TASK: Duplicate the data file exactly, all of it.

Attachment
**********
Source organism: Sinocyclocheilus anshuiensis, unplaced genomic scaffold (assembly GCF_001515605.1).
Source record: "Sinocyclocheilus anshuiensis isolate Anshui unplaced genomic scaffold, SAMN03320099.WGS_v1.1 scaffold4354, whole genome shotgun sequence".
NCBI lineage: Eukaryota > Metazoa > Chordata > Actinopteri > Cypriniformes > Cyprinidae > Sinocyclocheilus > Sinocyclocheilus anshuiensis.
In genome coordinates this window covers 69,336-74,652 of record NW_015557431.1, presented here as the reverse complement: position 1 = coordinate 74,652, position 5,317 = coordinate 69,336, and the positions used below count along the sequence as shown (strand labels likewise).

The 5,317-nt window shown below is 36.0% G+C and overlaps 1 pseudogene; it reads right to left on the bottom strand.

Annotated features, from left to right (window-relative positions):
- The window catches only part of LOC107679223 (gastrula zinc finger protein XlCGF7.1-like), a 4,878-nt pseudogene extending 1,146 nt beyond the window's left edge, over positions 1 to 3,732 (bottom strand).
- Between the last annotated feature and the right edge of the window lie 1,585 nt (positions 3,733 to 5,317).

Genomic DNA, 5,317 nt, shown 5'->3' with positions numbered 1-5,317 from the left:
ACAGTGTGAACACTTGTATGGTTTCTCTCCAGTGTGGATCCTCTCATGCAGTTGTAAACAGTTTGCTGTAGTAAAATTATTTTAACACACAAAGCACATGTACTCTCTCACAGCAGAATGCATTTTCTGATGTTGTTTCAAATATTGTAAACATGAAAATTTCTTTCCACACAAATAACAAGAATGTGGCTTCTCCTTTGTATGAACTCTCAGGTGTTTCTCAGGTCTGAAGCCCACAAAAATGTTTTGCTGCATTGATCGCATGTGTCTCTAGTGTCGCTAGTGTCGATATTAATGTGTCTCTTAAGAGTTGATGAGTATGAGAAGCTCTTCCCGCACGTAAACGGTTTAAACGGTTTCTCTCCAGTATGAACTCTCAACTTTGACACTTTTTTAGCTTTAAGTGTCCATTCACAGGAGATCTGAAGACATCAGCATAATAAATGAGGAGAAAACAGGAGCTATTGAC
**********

Source organism: Sinocyclocheilus anshuiensis, unplaced genomic scaffold (assembly GCF_001515605.1).
Source record: "Sinocyclocheilus anshuiensis isolate Anshui unplaced genomic scaffold, SAMN03320099.WGS_v1.1 scaffold4354, whole genome shotgun sequence".
NCBI lineage: Eukaryota > Metazoa > Chordata > Actinopteri > Cypriniformes > Cyprinidae > Sinocyclocheilus > Sinocyclocheilus anshuiensis.
In genome coordinates this window covers 69,336-74,652 of record NW_015557431.1, presented here as the reverse complement: position 1 = coordinate 74,652, position 5,317 = coordinate 69,336, and the positions used below count along the sequence as shown (strand labels likewise).

The 5,317-nt window shown below is 36.0% G+C and overlaps 1 pseudogene; it reads right to left on the bottom strand.

Annotated features, from left to right (window-relative positions):
- The window catches only part of LOC107679223 (gastrula zinc finger protein XlCGF7.1-like), a 4,878-nt pseudogene extending 1,146 nt beyond the window's left edge, over positions 1 to 3,732 (bottom strand).
- Between the last annotated feature and the right edge of the window lie 1,585 nt (positions 3,733 to 5,317).

Genomic DNA, 5,317 nt, shown 5'->3' with positions numbered 1-5,317 from the left:
ACAGTGTGAACACTTGTATGGTTTCTCTCCAGTGTGGATCCTCTCATGCAGTTGTAAACAGTTTGCTGTAGTAAAATTATTTTAACACACAAAGCACATGTACTCTCTCACAGCAGAATGCATTTTCTGATGTTGTTTCAAATATTGTAAACATGAAAATTTCTTTCCACACAAATAACAAGAATGTGGCTTCTCCTTTGTATGAACTCTCAGGTGTTTCTCAGGTCTGAAGCCCACAAAAATGTTTTGCTGCATTGATCGCATGTGTCTCTAGTGTCGCTAGTGTCGATATTAATGTGTCTCTTAAGAGTTGATGAGTATGAGAAGCTCTTCCCGCACGTAAACGGTTTAAACGGTTTCTCTCCAGTATGAACTCTCAACTTTGACACTTTTTTAGCTTTAAGTGTCCATTCACAGGAGATCTGAAGACATCAGCATAATAAATGAGGAGAAAACAGGAGCTATTGAC